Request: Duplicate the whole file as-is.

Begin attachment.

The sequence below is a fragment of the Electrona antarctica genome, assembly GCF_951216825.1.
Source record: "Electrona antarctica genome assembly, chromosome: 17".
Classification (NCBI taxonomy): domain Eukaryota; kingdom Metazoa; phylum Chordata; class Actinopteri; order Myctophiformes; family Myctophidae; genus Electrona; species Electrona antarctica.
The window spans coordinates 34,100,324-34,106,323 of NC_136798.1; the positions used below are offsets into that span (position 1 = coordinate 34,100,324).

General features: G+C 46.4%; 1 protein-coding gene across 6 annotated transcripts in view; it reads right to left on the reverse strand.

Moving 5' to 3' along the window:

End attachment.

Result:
The sequence below is a fragment of the Electrona antarctica genome, assembly GCF_951216825.1.
Source record: "Electrona antarctica genome assembly, chromosome: 17".
Classification (NCBI taxonomy): domain Eukaryota; kingdom Metazoa; phylum Chordata; class Actinopteri; order Myctophiformes; family Myctophidae; genus Electrona; species Electrona antarctica.
The window spans coordinates 34,100,324-34,106,323 of NC_136798.1; the positions used below are offsets into that span (position 1 = coordinate 34,100,324).

General features: G+C 46.4%; 1 protein-coding gene across 6 annotated transcripts in view; it reads right to left on the reverse strand.

Moving 5' to 3' along the window: